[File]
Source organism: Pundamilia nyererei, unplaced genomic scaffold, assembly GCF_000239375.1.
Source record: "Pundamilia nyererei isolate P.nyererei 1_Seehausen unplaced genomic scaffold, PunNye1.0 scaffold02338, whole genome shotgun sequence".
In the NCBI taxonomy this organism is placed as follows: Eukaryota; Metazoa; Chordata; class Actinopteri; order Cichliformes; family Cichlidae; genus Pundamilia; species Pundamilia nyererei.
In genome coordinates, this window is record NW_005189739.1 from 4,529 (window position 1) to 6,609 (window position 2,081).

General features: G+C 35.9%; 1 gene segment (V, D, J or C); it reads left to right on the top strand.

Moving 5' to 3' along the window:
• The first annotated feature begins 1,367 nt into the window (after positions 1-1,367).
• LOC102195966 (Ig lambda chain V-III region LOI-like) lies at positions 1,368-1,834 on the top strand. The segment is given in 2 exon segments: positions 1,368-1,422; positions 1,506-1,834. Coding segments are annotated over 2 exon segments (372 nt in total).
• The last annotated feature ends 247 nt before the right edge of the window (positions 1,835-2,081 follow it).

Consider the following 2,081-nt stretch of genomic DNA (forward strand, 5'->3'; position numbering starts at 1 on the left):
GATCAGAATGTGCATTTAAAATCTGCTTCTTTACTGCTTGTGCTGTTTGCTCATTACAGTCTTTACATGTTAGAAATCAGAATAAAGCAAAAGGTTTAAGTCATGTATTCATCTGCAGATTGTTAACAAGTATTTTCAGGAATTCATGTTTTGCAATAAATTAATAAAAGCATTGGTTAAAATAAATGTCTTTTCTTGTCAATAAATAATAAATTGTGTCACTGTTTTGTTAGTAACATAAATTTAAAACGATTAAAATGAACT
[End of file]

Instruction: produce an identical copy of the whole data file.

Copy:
Source organism: Pundamilia nyererei, unplaced genomic scaffold, assembly GCF_000239375.1.
Source record: "Pundamilia nyererei isolate P.nyererei 1_Seehausen unplaced genomic scaffold, PunNye1.0 scaffold02338, whole genome shotgun sequence".
In the NCBI taxonomy this organism is placed as follows: Eukaryota; Metazoa; Chordata; class Actinopteri; order Cichliformes; family Cichlidae; genus Pundamilia; species Pundamilia nyererei.
In genome coordinates, this window is record NW_005189739.1 from 4,529 (window position 1) to 6,609 (window position 2,081).

General features: G+C 35.9%; 1 gene segment (V, D, J or C); it reads left to right on the top strand.

Moving 5' to 3' along the window:
• The first annotated feature begins 1,367 nt into the window (after positions 1-1,367).
• LOC102195966 (Ig lambda chain V-III region LOI-like) lies at positions 1,368-1,834 on the top strand. The segment is given in 2 exon segments: positions 1,368-1,422; positions 1,506-1,834. Coding segments are annotated over 2 exon segments (372 nt in total).
• The last annotated feature ends 247 nt before the right edge of the window (positions 1,835-2,081 follow it).

Consider the following 2,081-nt stretch of genomic DNA (forward strand, 5'->3'; position numbering starts at 1 on the left):
GATCAGAATGTGCATTTAAAATCTGCTTCTTTACTGCTTGTGCTGTTTGCTCATTACAGTCTTTACATGTTAGAAATCAGAATAAAGCAAAAGGTTTAAGTCATGTATTCATCTGCAGATTGTTAACAAGTATTTTCAGGAATTCATGTTTTGCAATAAATTAATAAAAGCATTGGTTAAAATAAATGTCTTTTCTTGTCAATAAATAATAAATTGTGTCACTGTTTTGTTAGTAACATAAATTTAAAACGATTAAAATGAACT